On the other hand, lomitapide acts as a microsomal triglyceride transfer protein inhibitor, impeding the formation of lipoproteins containing apoB in both the liver and intestines. Clinical investigations have indicated that lomitapide can reduce LDL levels ranging from 35% to 88%[101-104]. While the prescription of lomitapide is constrained by gastrointestinal side effects, including the development of hepatic steatosis, it is generally better tolerated than mipomersen, especially due to the absence of injection site reactions[98]. In a multicenter, retrospective, observational study, the utilization of lomitapide in FH patients was linked to a three-fold reduction in the occurrence of MACE, although this difference did not attain statistical significance[105]. Mipomersen and lomitapide are specifically reserved for patients who have FH and uncontrolled LDL despite statin therapy.

GUIDELINES (ACC/AHA AND ESC)

The 2018 ACC/AHA Guideline on the Management of Blood Cholesterol recommends high-intensity statins, capable of reducing LDL levels by 50% or more, in individuals with ASCVD who are 75 years old or younger and not at very high risk. If statin therapy fails to reach a 50% reduction in LDL, additional lipid-lowering therapy, such as ezemibe, can be used. For those over the age of 75, the decision is based on a careful assessment that considers the potential for reducing ASCVD risk, the patient’s frailty, preferences, and potential adverse effects. Depending on this evaluation, either moderate- or high-intensity statins may be prescribed. Patients with ASCVD at very high risk should be prescribed high-intensity statins regardless of their age, and ezetimibe and PCSK9 inhibitors can be added to the statin regimen[9]. In the United States, alirocumab and evolocumab, and inclisiran have been approved by the FDA for use[106].

On the other hand, the 2019 ESC/EAS Guidelines for the Management of Dyslipidemias propose targeting an LDL level of 55 mg/dL or lower, as well as achieving a reduction of greater than 50% from baseline for patients at very high risk, including those with established ASCVD (previous ACS, stable angina, coronary revascularization) who require secondary prevention[11]. An even more stringent target of less than 40 mg/dL is recommended for individuals who have experienced recurrent cardiovascular events within two years[45]. In ACS patients, it is recommended to immediately start high-intensity statins regardless of initial LDL-C level and follow up within 4-6 weeks. If the LDL-C goal is not achieved, ezetimibe and PCSK9 inhibitors should be added sequentially. The latest NCEP III and ACC/AHA guidelines advocate for an LDL target of less than 70 mg/dL for individuals with diagnosed CAD or its equivalents[107].

PRACTICAL APPROACH

For patients undergoing PCI, it is advisable to consider pretreatment or a loading dose of high-intensity statins, particularly in elective cases or in those presenting with UA or NSTEMI. Even in patients with STEMI, there can be potential benefits from a loading dose of high-intensity statins. High-intensity statin therapy should be maintained after the procedure unless there are contraindications. Since a significant number of patients do not achieve their target LDL levels with statin monotherapy, a sequential approach involving the addition of ezetimibe, followed by PCSK9 inhibitors, is recommended[4]. Recent studies indicate that the initial combination therapy of statins with ezetimibe or statins with ezetimibe and PCSK9 inhibitors can be advantageous for very high-risk patient groups, as the cardiovascular benefits appear to be independent of the specific lipid-lowering mechanism[108,109].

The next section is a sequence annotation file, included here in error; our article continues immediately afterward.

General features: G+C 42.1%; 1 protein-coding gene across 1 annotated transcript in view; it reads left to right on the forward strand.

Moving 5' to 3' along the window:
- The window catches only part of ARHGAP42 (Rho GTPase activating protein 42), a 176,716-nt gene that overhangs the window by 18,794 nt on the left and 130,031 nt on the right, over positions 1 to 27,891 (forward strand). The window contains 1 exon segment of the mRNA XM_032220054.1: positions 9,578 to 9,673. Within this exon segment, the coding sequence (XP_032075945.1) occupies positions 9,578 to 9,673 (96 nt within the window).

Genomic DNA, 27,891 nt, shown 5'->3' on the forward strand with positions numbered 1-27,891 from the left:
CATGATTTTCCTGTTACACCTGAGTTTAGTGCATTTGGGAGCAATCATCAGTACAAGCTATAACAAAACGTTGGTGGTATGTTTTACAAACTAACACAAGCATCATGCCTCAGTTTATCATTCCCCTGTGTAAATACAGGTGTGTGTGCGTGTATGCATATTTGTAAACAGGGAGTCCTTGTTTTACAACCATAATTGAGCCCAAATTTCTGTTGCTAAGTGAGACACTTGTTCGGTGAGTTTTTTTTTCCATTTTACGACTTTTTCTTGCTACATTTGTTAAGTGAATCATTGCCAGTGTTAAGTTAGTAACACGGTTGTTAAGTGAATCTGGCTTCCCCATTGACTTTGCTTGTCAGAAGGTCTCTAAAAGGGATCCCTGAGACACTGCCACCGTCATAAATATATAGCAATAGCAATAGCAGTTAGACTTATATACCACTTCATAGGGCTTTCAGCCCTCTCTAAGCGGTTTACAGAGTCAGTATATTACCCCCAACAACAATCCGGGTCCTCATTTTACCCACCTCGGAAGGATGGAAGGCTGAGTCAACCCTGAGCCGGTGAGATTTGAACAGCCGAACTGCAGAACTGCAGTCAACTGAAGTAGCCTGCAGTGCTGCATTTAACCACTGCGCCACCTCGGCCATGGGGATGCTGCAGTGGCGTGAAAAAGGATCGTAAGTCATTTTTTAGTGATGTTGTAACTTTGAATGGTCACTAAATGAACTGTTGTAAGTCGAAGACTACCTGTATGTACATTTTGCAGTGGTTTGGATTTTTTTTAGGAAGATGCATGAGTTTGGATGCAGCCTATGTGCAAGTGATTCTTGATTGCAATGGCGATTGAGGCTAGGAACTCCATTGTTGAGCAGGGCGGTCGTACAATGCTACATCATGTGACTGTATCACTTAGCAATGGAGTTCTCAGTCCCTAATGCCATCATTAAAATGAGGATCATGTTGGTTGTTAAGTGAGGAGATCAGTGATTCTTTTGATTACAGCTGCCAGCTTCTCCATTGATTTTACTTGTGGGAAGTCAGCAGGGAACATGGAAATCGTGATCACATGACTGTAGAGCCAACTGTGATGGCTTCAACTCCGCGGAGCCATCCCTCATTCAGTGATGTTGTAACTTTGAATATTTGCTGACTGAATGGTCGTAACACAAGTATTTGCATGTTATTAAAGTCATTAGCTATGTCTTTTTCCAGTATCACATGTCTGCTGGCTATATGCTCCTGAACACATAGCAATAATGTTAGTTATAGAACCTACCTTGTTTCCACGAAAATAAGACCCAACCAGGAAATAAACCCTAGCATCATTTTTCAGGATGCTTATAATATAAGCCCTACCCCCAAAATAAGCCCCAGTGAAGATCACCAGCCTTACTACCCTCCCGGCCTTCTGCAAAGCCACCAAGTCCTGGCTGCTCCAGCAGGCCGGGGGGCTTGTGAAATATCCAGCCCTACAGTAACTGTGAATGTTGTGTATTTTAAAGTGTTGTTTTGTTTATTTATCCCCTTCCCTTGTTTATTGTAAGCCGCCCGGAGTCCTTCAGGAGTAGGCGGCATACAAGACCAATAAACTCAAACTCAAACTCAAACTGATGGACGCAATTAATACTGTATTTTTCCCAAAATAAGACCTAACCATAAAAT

In cases where statin intolerance is observed, ACL inhibitors like bempedoic acid can be considered. If PCSK9 inhibitors are indicated but self-injection is not well-tolerated, inclisiran can serve as an alternative. For patients with familial hypercholesterolemia, lomitapide or mipomersen may be considered as treatment options in addition to PCSK9 inhibitors.

For individuals aged over 75 who have undergone PCI but are not considered at high risk for ASCVD, it is appropriate to begin treatment with moderate-intensity statins. If the LDL cholesterol levels do not reach the target goal with this regimen, the addition of ezetimibe can be considered. In individuals who are high-risk ASCVD patients and less than 75 years old, the preferred approach is to initiate high-intensity statin therapy. If patients experience intolerance to high-intensity statins, a regimen involving moderate- or low-intensity statins, coupled with ezetimibe, can be employed.

In both of these patient groups, the inclusion of bempedoic acid can be considered if the desired LDL cholesterol target is not attained. For patients with triglyceride levels exceeding 135 mg, icosapent ethyl may be a suitable option.

Lipid-lowering medications often interact with other drugs. Statins rely on the cytochrome-p (CYP) 450 system for their metabolism, as well as organic anion transporting polypeptide (OATP), breast cancer resistance protein (BCRP), or P-glycoproteins. Inhibitors of the CYP3A4 system (such as azole antifungals and protease inhibitors) pose an elevated risk of statin-related side effects, particularly for atorvastatin, lovastatin, and simvastatin. Calcium channel blockers (like amlodipine, verapamil, and diltiazem) moderately inhibit these enzymes and should be used with caution[110]. Ticagrelor may also increase the levels of certain statins in the blood, including atorvastatin and simvastatin[111].